3 Chinese astronauts begin 6-month mission to complete Beijing’s first permanent space station

Astronauts landed on space station Tiangong, considered crown jewel in Beijing's 30-year-old crewed space programme, Sunday. Assembly likely to be completed by 2022-end.

The Tiangong space station after the docking of Shenzhou-14 | Twitter/@TiangongStation
The Tiangong space station after the docking of Shenzhou-14 | Twitter/@TiangongStation

Bengaluru: China has sent three astronauts on a six-month mission to finish assembly of its orbiting space station, Tiangong. The crew includes Liu Yang, who was the first Chinese woman to go into space in 2012, and fellow astronauts Chen Dong and Cai Xuzhe.

Their spaceflight, Shenzhou-14, reached the core module and living quarters of the space station, called Tianhe, at 9.42 am GMT Sunday. It docked at the Tiangong six hours after being launched from the Jiuquan Satellite Launch Center in the Gobi Desert. 

The crew of taikonauts (derived from the Mandarin word ‘tàikōng’, meaning space) will spend six months on the space station, overseeing the assembly of two more laboratory modules — Wentian and Mengtian — to be launched separately later this year.

They will also conduct scientific experiments and perform educational outreach activities as well as spacewalks, according to Chinese space officials. 

Construction of the space station began last year, and it’s planned for completion by the end of this year. It is expected to be the crown jewel of the China National Space Administration and its 30-year-old crewed space programme. 


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Tianhe, Wentian and Mengtian

The Tiangong space station is currently being assembled in low Earth orbit, approximately 400 km above the planet’s surface, according to Chinese media reports. 

It is China’s first permanent or long-term space station, built along the lines of the International Space Station, which is a multinational collaborative project, and the former Soviet Union’s Mir, which was decommissioned by the Russian government in 2000-01. 

A modular station, the design and construction of the Tiangong — which means ‘heavenly palace’ — is based on its precursors, the Tiangong-1 and 2, which have both since burned up in the atmosphere.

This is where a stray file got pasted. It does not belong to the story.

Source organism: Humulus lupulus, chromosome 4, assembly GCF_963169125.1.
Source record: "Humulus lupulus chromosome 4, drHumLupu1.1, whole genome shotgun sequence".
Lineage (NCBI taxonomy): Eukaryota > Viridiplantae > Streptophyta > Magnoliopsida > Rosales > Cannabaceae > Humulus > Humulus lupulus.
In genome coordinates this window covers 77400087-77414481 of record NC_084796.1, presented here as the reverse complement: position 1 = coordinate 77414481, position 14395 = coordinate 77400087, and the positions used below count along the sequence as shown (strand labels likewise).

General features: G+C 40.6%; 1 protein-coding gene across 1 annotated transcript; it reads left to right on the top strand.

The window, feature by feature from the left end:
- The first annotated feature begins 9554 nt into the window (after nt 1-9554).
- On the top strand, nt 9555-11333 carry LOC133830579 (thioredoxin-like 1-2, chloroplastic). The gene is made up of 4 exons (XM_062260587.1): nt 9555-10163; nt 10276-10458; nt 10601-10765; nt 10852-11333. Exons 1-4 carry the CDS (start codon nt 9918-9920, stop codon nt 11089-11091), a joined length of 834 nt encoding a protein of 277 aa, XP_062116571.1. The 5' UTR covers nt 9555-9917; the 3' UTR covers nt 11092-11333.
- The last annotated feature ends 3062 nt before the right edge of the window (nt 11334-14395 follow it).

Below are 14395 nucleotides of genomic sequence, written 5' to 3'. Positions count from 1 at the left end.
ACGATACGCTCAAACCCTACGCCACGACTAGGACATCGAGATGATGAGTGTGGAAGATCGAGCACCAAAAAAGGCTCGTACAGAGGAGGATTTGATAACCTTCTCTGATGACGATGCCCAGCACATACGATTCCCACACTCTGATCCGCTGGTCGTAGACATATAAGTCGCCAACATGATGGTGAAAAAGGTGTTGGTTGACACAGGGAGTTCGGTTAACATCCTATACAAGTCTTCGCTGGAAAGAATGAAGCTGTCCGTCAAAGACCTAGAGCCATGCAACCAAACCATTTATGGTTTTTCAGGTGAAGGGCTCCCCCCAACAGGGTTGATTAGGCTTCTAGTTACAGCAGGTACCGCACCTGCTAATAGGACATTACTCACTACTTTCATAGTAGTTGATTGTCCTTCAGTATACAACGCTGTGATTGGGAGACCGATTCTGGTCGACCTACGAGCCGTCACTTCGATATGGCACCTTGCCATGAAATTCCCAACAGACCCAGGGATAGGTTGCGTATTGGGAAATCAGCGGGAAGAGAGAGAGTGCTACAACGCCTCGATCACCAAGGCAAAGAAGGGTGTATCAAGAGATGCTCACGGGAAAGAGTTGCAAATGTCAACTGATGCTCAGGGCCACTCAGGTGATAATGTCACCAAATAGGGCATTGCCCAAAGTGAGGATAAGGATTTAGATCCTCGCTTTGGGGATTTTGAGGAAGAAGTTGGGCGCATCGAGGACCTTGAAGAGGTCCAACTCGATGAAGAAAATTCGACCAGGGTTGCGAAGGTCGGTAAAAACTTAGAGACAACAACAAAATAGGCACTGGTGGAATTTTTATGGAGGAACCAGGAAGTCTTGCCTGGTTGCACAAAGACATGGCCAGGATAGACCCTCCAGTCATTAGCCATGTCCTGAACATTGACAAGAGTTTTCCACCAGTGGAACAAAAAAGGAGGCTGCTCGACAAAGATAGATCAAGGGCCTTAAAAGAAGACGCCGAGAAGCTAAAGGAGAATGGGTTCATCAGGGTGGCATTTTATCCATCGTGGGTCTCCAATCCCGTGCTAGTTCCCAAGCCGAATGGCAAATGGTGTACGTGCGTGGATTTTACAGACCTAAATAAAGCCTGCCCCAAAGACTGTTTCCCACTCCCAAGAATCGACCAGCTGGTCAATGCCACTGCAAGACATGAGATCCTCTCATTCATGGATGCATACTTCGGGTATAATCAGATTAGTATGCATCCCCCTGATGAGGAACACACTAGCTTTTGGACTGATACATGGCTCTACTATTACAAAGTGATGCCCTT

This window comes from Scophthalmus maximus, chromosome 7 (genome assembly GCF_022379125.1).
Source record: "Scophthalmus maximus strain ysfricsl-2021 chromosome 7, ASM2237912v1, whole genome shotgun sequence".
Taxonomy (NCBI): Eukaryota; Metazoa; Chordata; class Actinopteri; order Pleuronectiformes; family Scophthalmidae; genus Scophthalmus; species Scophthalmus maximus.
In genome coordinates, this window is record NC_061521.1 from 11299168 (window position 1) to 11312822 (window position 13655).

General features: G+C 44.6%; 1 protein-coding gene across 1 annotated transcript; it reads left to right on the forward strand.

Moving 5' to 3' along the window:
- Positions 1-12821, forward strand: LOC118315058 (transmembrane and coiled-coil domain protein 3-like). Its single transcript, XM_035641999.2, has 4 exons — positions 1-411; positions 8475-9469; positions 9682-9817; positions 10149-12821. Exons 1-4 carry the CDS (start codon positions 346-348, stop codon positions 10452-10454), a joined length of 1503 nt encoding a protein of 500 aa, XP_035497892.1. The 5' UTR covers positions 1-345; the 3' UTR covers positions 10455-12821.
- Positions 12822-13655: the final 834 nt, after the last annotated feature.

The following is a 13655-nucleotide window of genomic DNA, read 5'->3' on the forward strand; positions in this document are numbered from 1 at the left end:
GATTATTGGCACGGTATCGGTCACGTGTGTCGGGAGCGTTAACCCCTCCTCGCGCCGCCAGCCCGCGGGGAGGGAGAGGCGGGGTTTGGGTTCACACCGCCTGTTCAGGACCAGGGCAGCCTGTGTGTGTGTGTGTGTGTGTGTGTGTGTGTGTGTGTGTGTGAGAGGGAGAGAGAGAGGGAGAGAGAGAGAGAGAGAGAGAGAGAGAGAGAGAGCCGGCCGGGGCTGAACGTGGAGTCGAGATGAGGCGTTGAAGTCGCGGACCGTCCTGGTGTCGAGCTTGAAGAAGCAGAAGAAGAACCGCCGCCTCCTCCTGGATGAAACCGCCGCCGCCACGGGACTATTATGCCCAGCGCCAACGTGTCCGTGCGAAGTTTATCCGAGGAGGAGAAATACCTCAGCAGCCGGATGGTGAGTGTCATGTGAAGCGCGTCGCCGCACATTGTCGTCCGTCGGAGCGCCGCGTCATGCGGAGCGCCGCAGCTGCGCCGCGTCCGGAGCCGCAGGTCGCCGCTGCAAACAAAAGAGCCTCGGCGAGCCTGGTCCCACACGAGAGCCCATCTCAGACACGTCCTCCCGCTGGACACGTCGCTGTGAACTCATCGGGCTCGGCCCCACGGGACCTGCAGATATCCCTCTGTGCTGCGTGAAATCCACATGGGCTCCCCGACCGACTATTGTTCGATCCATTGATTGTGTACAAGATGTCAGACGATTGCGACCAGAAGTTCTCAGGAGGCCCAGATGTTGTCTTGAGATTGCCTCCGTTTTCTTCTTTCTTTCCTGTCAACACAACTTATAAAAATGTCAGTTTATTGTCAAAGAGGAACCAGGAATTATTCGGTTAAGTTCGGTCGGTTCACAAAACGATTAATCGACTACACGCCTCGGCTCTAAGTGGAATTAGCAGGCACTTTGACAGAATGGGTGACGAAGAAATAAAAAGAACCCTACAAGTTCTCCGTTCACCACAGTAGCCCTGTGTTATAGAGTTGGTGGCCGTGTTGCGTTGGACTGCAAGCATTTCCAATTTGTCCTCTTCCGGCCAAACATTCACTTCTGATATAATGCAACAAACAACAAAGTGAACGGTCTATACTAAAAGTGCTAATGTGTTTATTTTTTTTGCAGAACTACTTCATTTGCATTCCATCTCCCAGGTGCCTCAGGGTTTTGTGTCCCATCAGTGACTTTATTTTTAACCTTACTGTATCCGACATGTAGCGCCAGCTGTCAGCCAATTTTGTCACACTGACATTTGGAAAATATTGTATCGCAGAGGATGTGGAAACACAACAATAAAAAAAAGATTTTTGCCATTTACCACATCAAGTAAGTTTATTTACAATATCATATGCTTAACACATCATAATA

The station design includes three main modules — Tianhe, Wentian and Mengtian.

The Tianhe core module includes habitable living quarters, a non-habitable service section, and a docking port. It was launched in April 2021 and makes up the central core of the station. 

Once completed, the space station will be shaped like a T, with the two labs — Wentian and Mengtian — making up the two arms of the Tianhe core module. 

The Wentian (meaning ‘Quest for the Heavens’) module will provide additional navigation and propulsion control, and also act as a backup to Tianhe. It will contain a pressurised environment for zero-gravity research. 

This module is expected to launch on 23 July this year. Once near its destination, it will be docked to the station by the taikonauts using a large robotic arm. Its airlock will be used as the exit port for future extravehicular activity or spacewalks.

The Mengtian (‘Dreaming of Heavens’) module — which will also be docked the same way after launching in October this year — is another pressurised research module. Both modules will also be fitted with experiments on the outside, exposed to the harsh vacuum of space. 

The Chinese space agency has been planning non-crewed missions with supplies (Tianzhou) to arrive ahead of crewed missions (Shenzhou). Two crews have previously already occupied the Tianhe module, and the next crew is slotted to arrive by the end of the year, after another supply mission and just before the current crew of three returns to earth.

Crews are typically made up of three members and overlap for a few days in the Tianhe, which can host six individuals. 

China’s international space relations

China does not use the International Space Station (ISS) because the United States’s laws do not allow for cooperation with Beijing, reportedly due to human rights and national security concerns. 

While Russia is an active participant in ISS and has been historically, it has indicated that it might withdraw from the ISS by 2025, owing to sanctions imposed by the US due to the invasion of Ukraine. 

Meanwhile, US space agency NASA is pushing forth the ‘Artemis’ programme and the associated Artemis Accords — an international agreement between countries participating in the programme — with the goal of sending astronauts to the moon once again. 

The accords are drafted by the US Department of State and aim to establish a cooperative framework for civil exploration and mining of astronomical objects

Countries that do not participate in the Artemis programme can also be signatories to the accords and the principles of space exploration they lay out. Chinese state media have been critical of the accords, categorising them as a plan for a “space-based NATO”

According to reports, India is considering “potential cooperation in Artemis and the Artemis Accords”.

(Edited by Gitanjali Das)


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